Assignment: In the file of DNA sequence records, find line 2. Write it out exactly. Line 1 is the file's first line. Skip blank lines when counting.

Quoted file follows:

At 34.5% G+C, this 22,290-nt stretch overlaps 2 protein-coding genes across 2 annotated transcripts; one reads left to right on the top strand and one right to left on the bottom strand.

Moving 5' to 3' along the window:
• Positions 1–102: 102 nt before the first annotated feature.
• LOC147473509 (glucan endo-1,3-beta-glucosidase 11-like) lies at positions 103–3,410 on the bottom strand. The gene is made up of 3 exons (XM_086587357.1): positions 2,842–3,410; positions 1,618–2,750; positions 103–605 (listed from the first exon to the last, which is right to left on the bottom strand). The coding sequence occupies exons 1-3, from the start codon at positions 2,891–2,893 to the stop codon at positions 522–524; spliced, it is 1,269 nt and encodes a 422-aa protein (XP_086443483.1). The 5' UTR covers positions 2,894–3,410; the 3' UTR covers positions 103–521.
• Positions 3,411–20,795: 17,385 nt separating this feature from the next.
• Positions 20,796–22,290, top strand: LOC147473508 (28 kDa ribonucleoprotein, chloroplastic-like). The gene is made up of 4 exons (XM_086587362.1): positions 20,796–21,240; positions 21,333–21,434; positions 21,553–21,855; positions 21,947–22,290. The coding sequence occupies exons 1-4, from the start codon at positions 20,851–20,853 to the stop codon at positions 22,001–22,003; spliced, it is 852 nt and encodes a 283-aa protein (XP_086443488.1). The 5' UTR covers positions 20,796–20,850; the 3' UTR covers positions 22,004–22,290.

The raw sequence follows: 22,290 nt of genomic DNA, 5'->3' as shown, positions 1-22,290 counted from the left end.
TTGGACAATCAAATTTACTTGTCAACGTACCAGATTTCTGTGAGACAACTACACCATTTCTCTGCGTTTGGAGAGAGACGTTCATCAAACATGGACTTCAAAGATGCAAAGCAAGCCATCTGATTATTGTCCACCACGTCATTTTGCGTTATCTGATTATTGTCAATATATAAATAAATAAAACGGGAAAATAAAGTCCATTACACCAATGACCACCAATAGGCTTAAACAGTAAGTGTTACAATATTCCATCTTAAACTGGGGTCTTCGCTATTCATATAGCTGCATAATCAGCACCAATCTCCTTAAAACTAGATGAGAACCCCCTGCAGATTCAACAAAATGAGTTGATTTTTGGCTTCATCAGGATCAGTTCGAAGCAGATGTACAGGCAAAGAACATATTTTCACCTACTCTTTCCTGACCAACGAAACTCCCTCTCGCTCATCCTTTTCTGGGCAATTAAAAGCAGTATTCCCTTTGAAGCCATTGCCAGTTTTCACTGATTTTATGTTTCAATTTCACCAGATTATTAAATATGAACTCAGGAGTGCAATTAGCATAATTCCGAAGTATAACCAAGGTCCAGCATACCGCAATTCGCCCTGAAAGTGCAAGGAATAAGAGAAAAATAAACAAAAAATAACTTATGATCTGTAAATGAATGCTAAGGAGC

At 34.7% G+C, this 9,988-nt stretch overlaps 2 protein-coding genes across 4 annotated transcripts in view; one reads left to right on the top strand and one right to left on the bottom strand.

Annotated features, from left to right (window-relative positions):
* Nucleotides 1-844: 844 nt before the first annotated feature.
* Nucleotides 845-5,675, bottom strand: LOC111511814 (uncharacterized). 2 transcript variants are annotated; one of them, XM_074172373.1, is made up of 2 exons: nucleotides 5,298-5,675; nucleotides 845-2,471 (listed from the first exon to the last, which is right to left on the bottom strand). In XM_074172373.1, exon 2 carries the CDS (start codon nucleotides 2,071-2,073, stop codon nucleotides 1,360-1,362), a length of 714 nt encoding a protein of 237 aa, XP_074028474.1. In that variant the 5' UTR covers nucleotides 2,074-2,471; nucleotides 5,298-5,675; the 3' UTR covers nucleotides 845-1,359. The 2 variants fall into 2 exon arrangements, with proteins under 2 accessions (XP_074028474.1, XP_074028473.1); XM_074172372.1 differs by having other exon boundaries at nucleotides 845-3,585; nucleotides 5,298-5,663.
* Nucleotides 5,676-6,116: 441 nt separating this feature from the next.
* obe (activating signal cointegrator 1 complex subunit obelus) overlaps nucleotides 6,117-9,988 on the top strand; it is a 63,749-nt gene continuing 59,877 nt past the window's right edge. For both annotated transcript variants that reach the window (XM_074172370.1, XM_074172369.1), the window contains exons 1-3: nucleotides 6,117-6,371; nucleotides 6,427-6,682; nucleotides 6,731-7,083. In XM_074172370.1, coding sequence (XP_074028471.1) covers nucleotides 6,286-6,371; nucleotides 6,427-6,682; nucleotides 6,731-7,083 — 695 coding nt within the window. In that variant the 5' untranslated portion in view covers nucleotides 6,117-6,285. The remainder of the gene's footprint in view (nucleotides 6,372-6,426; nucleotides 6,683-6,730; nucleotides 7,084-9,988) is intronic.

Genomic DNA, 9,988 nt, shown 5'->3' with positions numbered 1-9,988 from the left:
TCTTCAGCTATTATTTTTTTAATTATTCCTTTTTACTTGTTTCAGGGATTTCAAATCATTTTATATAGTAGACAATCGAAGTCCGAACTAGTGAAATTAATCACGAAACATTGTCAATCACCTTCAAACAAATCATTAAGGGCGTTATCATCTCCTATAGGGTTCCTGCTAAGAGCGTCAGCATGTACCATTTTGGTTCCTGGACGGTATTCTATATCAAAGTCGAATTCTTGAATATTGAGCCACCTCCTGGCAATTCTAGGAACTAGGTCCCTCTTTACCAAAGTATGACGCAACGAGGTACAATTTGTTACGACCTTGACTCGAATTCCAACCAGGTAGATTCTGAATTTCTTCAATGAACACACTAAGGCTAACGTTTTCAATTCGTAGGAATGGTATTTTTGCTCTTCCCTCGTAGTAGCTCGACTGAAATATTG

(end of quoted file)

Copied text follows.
Moving 5' to 3' along the window: